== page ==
Tyson eyes European expansion: ‘We have an aggressive growth agenda’

By Katy Askew contact

- Last updated on GMT

Tyson eyes European expansion: ‘We have an aggressive growth agenda’

Related tags: Tyson

Tyson Foods completed the ‘transformational’ acquisition of BRF’s European operations last year. FoodNavigator speaks to regional president Brett Van de Bovenkamp to learn more about the company’s ‘aggressive growth agenda’.

Tyson Foods acquired BRF’s European business in 2019. The move was ‘highly transformational’ providing a ‘foundation to build from’ in the region, Van de Bovenkamp told us.

The deal saw Tyson enter Europe with two processing locations, in the Netherlands and the UK, both of which are supported by in-house innovation capabilities. Products are sold into retail and foodservice channels under the Grabit, Hot ‘N’ Kickin’Chicken, Speedy Pollo and the Sadia brands, in addition to key customer-owned brands. And now, Tyson is launching its name-sake brand into the foodservice channel.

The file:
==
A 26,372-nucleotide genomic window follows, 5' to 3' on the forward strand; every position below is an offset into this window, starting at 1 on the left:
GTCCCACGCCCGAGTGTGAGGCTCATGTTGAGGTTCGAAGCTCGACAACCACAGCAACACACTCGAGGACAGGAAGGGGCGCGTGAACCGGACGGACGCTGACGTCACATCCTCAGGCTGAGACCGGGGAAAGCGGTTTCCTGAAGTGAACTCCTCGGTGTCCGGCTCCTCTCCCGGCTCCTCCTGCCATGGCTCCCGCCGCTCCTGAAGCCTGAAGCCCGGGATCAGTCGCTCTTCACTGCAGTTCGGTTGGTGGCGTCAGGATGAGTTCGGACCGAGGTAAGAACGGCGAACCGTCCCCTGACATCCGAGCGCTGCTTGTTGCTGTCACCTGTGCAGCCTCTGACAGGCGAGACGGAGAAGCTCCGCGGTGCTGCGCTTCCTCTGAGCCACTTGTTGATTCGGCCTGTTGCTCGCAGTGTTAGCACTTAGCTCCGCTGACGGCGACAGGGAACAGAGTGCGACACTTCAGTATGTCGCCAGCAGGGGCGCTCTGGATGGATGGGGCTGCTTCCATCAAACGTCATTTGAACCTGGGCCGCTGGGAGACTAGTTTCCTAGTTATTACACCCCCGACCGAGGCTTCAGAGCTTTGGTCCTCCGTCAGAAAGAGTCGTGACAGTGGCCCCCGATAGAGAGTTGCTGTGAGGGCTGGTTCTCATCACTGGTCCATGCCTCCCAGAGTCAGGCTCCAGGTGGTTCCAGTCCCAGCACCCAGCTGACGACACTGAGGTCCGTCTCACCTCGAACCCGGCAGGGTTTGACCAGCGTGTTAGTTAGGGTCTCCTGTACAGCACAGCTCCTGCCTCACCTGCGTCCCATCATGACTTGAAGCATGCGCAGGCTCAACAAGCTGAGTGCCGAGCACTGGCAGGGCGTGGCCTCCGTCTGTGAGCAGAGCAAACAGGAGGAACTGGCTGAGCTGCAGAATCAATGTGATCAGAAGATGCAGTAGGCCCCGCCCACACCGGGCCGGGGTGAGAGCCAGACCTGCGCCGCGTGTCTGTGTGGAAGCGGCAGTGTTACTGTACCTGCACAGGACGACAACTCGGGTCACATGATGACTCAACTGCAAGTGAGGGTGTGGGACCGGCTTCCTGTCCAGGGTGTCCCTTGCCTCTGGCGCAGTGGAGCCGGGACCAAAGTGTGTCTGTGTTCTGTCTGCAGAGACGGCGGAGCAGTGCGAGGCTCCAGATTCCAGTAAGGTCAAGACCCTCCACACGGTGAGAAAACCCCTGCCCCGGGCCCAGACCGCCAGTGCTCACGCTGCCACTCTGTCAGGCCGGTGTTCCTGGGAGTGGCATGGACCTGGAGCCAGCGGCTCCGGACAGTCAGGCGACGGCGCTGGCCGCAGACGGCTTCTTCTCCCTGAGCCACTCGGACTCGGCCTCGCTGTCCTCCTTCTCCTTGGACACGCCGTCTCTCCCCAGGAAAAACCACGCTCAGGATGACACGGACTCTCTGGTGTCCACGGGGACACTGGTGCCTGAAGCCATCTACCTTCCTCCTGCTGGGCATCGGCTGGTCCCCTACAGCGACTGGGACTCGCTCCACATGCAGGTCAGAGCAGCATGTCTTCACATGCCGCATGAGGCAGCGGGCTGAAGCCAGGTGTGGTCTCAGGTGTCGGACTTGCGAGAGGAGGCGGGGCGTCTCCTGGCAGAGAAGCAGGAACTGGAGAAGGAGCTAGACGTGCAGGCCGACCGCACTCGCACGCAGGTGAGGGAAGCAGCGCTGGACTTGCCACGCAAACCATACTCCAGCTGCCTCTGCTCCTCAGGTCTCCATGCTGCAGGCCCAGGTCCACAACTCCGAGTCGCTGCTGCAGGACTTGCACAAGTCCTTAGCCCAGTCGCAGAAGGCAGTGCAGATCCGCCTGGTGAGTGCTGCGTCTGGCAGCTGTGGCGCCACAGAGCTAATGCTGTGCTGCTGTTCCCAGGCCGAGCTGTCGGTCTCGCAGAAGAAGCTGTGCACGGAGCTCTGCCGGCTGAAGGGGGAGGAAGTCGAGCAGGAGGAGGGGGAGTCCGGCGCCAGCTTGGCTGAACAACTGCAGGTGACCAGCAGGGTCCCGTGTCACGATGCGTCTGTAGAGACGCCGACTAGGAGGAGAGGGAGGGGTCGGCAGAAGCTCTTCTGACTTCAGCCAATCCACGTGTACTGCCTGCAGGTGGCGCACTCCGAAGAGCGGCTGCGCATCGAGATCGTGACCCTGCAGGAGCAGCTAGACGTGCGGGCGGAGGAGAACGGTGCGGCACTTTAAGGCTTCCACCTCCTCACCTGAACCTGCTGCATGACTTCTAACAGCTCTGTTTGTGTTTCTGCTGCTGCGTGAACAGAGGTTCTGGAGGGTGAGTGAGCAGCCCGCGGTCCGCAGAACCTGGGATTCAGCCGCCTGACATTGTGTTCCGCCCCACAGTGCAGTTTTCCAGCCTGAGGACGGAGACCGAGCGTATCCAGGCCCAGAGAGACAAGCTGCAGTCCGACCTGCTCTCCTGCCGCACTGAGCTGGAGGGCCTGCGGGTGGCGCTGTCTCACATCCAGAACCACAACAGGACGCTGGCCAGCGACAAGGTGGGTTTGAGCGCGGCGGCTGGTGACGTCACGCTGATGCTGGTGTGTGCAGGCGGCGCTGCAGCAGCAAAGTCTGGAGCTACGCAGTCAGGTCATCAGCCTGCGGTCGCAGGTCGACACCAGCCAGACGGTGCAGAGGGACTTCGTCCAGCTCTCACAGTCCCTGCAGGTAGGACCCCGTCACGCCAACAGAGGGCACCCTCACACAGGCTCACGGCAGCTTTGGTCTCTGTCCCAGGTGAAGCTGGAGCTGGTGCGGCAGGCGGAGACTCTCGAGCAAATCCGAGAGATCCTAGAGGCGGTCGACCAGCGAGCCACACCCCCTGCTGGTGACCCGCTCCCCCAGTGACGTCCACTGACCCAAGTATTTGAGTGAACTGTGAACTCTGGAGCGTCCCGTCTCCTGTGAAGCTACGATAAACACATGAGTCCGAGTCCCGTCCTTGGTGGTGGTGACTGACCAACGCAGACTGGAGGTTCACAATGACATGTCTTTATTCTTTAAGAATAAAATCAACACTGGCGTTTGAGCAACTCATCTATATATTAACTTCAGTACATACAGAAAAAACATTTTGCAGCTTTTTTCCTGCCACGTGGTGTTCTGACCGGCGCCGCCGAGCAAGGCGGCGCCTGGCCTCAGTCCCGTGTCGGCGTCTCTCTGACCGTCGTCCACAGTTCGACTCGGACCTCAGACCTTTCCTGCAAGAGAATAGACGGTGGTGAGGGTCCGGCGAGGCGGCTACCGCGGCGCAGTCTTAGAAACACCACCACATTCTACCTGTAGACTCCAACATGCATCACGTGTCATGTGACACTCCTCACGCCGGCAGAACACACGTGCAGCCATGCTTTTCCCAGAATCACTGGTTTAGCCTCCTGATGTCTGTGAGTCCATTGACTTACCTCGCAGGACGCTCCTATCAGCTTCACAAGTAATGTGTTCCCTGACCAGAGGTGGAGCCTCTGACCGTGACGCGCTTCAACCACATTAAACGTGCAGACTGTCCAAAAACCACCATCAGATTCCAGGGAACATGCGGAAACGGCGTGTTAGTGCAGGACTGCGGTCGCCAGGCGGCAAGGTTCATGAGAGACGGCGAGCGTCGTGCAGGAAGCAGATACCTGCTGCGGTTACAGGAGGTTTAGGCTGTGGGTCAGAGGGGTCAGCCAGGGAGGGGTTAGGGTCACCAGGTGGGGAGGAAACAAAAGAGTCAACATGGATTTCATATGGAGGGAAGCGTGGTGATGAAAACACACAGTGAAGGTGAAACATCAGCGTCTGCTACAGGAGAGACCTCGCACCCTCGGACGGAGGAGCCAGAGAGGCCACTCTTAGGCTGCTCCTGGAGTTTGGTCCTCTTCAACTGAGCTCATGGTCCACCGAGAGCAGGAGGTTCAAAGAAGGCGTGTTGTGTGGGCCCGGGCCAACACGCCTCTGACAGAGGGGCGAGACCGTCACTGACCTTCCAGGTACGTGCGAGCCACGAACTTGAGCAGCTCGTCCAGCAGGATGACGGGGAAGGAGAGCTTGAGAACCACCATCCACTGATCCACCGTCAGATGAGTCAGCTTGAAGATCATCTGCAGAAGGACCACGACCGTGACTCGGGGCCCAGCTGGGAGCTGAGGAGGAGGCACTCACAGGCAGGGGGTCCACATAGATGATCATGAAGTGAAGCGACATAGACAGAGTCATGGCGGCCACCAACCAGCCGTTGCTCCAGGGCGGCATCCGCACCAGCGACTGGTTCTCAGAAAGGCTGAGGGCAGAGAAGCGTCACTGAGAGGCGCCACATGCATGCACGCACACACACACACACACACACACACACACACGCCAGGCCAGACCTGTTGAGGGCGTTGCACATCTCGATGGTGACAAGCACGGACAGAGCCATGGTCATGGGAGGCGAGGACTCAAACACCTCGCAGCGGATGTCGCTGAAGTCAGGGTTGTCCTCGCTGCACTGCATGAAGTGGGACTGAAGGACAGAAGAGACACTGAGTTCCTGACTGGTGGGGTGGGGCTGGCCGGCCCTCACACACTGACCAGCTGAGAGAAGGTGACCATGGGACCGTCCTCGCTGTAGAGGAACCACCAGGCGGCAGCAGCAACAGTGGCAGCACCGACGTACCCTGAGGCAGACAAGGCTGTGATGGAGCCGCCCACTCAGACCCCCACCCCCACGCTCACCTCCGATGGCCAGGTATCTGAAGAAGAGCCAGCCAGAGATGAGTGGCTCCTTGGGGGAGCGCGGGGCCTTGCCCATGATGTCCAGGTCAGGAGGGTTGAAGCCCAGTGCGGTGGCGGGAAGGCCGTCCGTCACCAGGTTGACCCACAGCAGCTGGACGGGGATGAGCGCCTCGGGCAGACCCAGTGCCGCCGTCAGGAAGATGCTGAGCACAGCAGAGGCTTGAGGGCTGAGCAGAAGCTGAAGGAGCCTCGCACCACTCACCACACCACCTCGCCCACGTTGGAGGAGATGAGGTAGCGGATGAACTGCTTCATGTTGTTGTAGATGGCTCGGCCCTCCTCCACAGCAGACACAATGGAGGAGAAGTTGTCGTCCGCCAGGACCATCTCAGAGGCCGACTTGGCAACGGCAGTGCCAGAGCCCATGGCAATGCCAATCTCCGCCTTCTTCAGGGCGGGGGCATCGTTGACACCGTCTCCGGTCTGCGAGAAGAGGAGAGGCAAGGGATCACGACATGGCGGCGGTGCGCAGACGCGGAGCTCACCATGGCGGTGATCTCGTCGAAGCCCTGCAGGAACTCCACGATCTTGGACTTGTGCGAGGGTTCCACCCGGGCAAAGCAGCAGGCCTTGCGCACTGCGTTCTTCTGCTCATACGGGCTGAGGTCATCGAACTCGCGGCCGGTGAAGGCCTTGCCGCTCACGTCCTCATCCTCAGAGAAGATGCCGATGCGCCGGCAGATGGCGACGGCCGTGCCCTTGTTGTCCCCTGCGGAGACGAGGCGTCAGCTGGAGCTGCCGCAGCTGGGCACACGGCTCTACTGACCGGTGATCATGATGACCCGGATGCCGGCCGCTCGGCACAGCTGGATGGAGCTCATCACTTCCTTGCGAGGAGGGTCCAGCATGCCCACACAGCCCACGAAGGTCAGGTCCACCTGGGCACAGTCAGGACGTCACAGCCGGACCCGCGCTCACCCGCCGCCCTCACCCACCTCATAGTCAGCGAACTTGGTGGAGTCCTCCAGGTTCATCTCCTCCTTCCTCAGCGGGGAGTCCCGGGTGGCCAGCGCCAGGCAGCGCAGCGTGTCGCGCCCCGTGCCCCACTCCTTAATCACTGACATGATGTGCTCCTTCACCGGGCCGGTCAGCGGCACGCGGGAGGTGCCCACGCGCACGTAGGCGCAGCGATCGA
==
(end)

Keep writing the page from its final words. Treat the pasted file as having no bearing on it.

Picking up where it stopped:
“This introduction of the Tyson portfolio positions us to meet the needs of customers across the continent. This launch of this Tyson brand in foodservice is a great first step,”​ Van de Bovenkamp continued.

Tyson’s ambitious growth aspirations in Europe should be viewed within the company’s broader internationalisation strategy.

“It's a really exciting time at Tyson Foods globally, especially here in Europe, as we begin our journey of being a sustainable protein leader for our customers and consumers. We have an aggressive growth agenda, including major focus on international markets.”

It’s estimated that approximately 90% of global protein consumption growth will occur outside the US. And while the opportunity in Europe is distinct from the high-growth markets in Asia, which are forecast to account for 60% of this growth, it is nevertheless an important region for Tyson.